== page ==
III. Data privacy rights of individuals
Individuals have the following rights under Philippine law:
1. Right to be informed of the following:
a. Whether or not personal information on the individual has been/is currently or will be processed by the data collector or processor.
b. Be furnished the following information prior to processing the data on the individual:
i. A description of the information
ii. The purpose/s for processing the data
iii. The scope and method of processing data
iv. The recipients or potential recipients of the data
v. The methods utilized for automated access to the data
vi. The identity and contact details of the personal information controller
vii. The period the data will be stored
viii. The existence of their rights
2. Right to access the following information upon demand:
i. The contents of his/her data processed
ii. Sources from which the data was obtained
iii. Names and addresses of recipients of his/her data
iv. The manner of processing his/her data
v. The reasons for disclosing the data with the recipients
vi. Information on automated processes
vii. The specific date when his or her data was last accessed or modified
viii. The designation/name/identity and address of the personal information controller
3. Right to dispute the inaccuracy or error in the personal information and have the personal information controller correct it immediately and accordingly.
4. Right to suspend, withdraw or order the blocking, removal or destruction of his or her personal information from the personal information controller’s filing system upon discovery and substantial proof that the personal information is incomplete, outdated, false, unlawfully obtained, used for unauthorized purposes or are no longer necessary for the purposes for which they were collected.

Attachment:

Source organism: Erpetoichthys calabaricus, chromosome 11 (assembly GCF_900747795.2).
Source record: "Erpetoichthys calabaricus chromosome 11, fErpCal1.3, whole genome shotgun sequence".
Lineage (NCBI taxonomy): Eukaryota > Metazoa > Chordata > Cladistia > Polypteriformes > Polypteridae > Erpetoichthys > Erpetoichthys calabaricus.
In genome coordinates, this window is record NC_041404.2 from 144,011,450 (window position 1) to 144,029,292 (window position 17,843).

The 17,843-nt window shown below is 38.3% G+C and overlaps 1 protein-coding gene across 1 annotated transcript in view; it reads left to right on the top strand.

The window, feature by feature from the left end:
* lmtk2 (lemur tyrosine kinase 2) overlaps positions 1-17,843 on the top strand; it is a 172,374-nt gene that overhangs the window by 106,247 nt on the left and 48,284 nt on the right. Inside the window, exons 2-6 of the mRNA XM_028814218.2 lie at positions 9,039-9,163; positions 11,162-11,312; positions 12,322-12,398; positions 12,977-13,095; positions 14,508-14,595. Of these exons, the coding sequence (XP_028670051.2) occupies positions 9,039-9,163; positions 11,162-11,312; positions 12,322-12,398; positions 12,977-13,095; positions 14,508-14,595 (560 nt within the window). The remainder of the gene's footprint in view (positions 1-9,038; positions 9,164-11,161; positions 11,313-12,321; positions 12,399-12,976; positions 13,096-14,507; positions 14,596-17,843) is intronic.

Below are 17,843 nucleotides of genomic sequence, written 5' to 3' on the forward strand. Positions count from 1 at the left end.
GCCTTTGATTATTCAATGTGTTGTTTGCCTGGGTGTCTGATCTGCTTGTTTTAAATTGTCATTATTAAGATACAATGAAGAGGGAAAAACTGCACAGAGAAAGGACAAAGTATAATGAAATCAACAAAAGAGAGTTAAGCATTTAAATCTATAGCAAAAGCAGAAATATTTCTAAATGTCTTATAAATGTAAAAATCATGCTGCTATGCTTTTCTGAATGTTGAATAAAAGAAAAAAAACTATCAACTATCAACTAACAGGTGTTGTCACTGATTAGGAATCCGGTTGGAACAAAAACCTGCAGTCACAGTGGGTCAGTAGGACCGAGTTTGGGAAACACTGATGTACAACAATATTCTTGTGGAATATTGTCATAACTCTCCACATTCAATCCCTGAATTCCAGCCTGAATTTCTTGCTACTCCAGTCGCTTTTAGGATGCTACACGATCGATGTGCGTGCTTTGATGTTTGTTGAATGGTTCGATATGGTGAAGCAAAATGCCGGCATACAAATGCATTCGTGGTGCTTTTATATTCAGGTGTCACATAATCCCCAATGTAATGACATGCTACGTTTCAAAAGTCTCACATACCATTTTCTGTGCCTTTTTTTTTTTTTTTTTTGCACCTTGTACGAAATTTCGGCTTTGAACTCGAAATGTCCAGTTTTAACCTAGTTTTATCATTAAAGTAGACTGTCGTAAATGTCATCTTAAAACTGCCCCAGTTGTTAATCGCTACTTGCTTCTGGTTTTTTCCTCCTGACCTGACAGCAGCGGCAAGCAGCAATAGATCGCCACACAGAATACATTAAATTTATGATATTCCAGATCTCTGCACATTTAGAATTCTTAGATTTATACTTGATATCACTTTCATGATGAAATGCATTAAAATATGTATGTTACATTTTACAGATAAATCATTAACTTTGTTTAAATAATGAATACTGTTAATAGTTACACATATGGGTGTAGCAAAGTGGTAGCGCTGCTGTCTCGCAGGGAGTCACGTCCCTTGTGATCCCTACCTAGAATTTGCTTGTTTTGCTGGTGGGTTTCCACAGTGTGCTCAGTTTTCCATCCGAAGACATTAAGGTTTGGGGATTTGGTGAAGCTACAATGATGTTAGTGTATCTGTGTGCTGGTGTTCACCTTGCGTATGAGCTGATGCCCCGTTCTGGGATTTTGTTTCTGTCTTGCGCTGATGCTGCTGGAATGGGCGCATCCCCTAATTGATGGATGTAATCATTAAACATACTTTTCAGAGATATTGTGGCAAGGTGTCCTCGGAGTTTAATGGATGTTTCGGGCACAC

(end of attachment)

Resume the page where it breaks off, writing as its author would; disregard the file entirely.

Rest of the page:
5. Right to be indemnified for any damages sustained due to such inaccurate, incomplete, outdated, false, unlawfully obtained or unauthorized use of personal information.
6. Right to data portability or to obtain a copy of data undergoing processing in an electronic or structured format.
Republic Act 10173
All these rights are transmissible and may pass on to the lawful heirs/assignees of the individual or data subject.
These rights, although not comprehensive, are a huge step in regulating data privacy of data subjects under Philippine law. It would be interesting to know how this policy is fine-tuned and transforms as new technology and business models evolve.
The business of data collection, analytics, and machine learning is here to stay. There is just so much value in information. Both corporations and various governments are capable of collecting, analyzing and extracting huge amounts of data on every individual on the planet. Although it is difficult to predict the future of data collection, processing, and use, it is comforting to know that certain jurisdictions like the Philippines and EU have recognized the rights of individuals to their own data. Hopefully, further data policy can be developed from there.
This article is also published on Medium.